In this interview, we talk to Dr. Bob Frey, author of the book, Successful Proposal Strategies On-the-Go!. We discuss the motivation behind writing the book, the target audience, the most useful aspects of the book, the challenges of writing the book, and advice for other engineers who are considering writing a book.
Dr. Bob Frey, founder of Successful Proposal Strategies, LLC, has an impressive track record of helping his clients secure over $8.39 billion in funded Federal Government contracts. He has worked on support services contracts for Defense, Civilian, and Intelligence Community agencies, including three billion-dollar winning proposals for NASA and the Department of Energy. With 36 years of experience, Dr. Bob has been a valuable contributor to 22 winning NASA proposals across multiple centers. He has also conducted training seminars for thousands of entrepreneurs, small and large business proposal staff, and government civil servants. Dr. Bob’s expertise extends to technical areas such as information technology, engineering, scientific support services, and telecommunications. He is well-versed in industry best practices and holds certifications in project management. The reach of his work is evident through library holdings in 66 countries and provinces worldwide.
1. What was your main motivation behind writing your book?
My primary motivation in writing Successful Proposal Strategies On-the-Go! was to document what I have learned professionally during the past 12 years. Through much of that time, I supported more than 105 unique customers, ranging from small and mid-tier businesses to Fortune 50 multinational corporations. Those engagements provided me with a wide spectrum of insights and lessons learned that became the focus of many of the vignettes in my new book. In addition, I wanted to reinforce the importance of “Strengths” rather than “win themes” and “discriminators” in proposals to the U.S. Federal Government. This is a topic that companies of all types and sizes will be well-served to build into their collective thinking.
2. Who is the main target audience for your book and what will they appreciate the most about the book?
My new book will bring value to executive leadership, business developers, capture managers, and proposal developers and managers, along with technical and programmatic subject matter experts/proposal content providers and knowledge managers. The type of company that serves as the model for the discussion across the 20 chapters is a support services organization.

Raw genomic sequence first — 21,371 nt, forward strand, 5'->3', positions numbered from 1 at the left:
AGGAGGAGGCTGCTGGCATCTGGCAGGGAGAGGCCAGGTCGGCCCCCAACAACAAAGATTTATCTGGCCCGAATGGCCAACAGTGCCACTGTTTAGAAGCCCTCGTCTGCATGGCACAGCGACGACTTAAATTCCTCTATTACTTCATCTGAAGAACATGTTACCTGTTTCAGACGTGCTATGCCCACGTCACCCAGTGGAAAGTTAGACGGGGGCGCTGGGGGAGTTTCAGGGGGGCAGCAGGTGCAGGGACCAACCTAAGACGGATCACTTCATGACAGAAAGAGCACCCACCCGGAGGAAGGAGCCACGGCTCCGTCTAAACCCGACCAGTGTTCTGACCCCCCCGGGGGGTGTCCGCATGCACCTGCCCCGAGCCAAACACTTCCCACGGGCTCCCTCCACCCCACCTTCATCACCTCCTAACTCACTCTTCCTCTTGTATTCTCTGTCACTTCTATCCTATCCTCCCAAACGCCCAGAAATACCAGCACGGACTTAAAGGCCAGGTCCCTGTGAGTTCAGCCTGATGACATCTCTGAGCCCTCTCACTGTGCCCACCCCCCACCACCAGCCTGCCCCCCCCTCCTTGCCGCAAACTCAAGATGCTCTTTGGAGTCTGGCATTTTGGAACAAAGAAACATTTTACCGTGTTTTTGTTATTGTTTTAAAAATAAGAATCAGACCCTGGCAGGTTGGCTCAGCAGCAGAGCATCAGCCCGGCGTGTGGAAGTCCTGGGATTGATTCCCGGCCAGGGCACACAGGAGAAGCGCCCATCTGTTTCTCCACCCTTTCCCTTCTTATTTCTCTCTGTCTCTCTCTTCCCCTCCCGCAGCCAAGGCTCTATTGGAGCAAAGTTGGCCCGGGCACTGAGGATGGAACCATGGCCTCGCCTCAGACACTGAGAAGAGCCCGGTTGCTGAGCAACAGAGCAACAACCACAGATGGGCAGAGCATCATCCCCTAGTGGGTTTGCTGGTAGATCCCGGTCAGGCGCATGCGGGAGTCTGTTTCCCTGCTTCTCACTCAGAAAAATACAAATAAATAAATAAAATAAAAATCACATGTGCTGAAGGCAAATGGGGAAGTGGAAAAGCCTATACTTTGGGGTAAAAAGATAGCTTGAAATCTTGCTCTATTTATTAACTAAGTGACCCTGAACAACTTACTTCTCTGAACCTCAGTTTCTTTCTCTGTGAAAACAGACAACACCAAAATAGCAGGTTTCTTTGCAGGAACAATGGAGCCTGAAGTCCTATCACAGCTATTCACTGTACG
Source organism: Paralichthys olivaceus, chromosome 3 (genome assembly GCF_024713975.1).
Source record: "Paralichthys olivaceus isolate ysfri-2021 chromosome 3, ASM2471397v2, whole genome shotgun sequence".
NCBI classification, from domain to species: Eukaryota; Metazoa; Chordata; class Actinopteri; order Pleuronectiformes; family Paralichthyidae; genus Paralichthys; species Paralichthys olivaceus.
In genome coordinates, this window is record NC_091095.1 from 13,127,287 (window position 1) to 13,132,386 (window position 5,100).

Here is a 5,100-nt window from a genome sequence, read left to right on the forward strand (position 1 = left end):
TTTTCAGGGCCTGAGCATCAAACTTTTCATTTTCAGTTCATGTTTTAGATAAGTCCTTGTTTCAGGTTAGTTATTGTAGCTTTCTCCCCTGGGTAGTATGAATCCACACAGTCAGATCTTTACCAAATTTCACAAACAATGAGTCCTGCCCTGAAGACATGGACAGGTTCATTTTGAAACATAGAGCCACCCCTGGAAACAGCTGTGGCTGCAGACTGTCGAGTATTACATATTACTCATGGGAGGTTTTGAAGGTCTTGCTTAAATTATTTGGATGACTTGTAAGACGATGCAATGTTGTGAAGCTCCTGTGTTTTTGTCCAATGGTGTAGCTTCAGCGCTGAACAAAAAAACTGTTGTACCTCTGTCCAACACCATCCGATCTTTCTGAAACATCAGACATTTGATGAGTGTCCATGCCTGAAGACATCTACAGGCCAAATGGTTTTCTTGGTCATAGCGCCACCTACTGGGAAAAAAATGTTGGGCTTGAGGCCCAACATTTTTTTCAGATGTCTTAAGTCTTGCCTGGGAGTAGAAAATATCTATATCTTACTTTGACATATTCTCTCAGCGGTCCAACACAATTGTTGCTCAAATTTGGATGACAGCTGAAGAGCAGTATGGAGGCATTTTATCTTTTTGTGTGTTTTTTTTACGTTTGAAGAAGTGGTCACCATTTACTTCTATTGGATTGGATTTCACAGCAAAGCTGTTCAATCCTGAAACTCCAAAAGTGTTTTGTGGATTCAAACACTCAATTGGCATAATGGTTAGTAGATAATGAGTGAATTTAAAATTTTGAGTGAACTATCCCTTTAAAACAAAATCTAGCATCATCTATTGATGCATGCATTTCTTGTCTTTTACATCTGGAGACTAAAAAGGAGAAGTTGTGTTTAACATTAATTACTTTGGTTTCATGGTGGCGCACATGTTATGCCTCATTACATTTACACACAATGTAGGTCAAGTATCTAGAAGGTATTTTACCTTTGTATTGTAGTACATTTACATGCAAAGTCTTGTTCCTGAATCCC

3. What do you see your book being most useful for?
One of the major messages of my new book is that effective leadership, supportive organizational dynamics, and mature interpersonal and emotional skills are critical to long-term proposal success. Embedded in the pages are multiple specific, real-world examples of what the U.S. Federal Government, international businesses, and grant-making organizations deem to be important. Proposals must focus on what your organization will bring to your customer or prospective customer in terms about which that customer cares and will evaluate.
4. How did you find the writing of the book? Do you have a specific process or are you quite methodical in your writing approach?
For this particular book, I found that writing the content in short-story format coupled with applicable photographs that I have taken over time was an extremely effective and efficient process. I drew many of the vignettes from actual and recent professional experiences of mine that offer insights into how to plan, manage, write, illustrate, review, and win proposals.
5. What challenges did you face when writing the book and how did you overcome them?
In 2022, I had developed a Book Plan for Successful Proposal Strategies On-the-Go! I found that as I created content, I had to shift, re-align, and re-sequence topics during the writing process. Ideas did not emerge in specific chapter structure. Fundamentally, my focus was on ensuring that the book had an internal logic flow that aligned with real-world business.
6. What advice would you give to other professionals who are considering writing a book?
Read, a lot. Write, even more. And know your particular topic areas to such a degree that you can convey them in straightforward English. One of my doctoral advisors began her discussion with me during my defence of my dissertation with the following statement—we don’t want to hear about your study by referencing the academic literature and that data that you collected. Rather, tell us about your project in terms that your grandmother would understand. And this was without any advanced notice. More than 4 hours later, I successfully defended my dissertation. The process taught me to distill my major messages into accessible and consumable nuggets.
7. What are you working on next?
My next project is the 2.0 version of Successful Proposal Strategies On-the-Go! I already have four new topics developed into narrative. The Federal Government marketspace is evolving constantly, as is the broad spectrum of technologies with which I work. Regulations and directives change, and new terminology enters the lexicon of practitioners. Refreshed books are essential to stay on the leading edge.
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